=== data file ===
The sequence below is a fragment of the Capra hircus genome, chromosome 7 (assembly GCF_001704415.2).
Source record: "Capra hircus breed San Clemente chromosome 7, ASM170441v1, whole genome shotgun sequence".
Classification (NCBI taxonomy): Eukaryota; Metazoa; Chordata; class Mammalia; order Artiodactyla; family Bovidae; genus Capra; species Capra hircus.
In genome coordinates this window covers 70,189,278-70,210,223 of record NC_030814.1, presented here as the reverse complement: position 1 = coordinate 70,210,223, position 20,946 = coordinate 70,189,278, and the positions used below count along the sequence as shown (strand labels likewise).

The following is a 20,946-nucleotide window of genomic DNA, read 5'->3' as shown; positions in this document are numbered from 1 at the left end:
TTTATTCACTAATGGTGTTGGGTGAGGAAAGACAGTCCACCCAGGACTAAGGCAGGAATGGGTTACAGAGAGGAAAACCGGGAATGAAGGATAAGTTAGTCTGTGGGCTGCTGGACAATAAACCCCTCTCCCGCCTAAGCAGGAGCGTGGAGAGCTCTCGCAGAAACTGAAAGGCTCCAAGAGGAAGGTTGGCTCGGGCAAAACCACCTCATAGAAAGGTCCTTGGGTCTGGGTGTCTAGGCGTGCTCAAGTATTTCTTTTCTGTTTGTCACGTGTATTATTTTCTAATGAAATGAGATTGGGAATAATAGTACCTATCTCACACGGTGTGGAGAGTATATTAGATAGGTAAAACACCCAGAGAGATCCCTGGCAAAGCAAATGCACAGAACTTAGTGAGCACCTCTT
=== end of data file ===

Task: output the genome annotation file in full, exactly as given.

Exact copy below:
The sequence below is a fragment of the Capra hircus genome, chromosome 7 (assembly GCF_001704415.2).
Source record: "Capra hircus breed San Clemente chromosome 7, ASM170441v1, whole genome shotgun sequence".
Classification (NCBI taxonomy): Eukaryota; Metazoa; Chordata; class Mammalia; order Artiodactyla; family Bovidae; genus Capra; species Capra hircus.
In genome coordinates this window covers 70,189,278-70,210,223 of record NC_030814.1, presented here as the reverse complement: position 1 = coordinate 70,210,223, position 20,946 = coordinate 70,189,278, and the positions used below count along the sequence as shown (strand labels likewise).

The following is a 20,946-nucleotide window of genomic DNA, read 5'->3' as shown; positions in this document are numbered from 1 at the left end:
TTTATTCACTAATGGTGTTGGGTGAGGAAAGACAGTCCACCCAGGACTAAGGCAGGAATGGGTTACAGAGAGGAAAACCGGGAATGAAGGATAAGTTAGTCTGTGGGCTGCTGGACAATAAACCCCTCTCCCGCCTAAGCAGGAGCGTGGAGAGCTCTCGCAGAAACTGAAAGGCTCCAAGAGGAAGGTTGGCTCGGGCAAAACCACCTCATAGAAAGGTCCTTGGGTCTGGGTGTCTAGGCGTGCTCAAGTATTTCTTTTCTGTTTGTCACGTGTATTATTTTCTAATGAAATGAGATTGGGAATAATAGTACCTATCTCACACGGTGTGGAGAGTATATTAGATAGGTAAAACACCCAGAGAGATCCCTGGCAAAGCAAATGCACAGAACTTAGTGAGCACCTCTT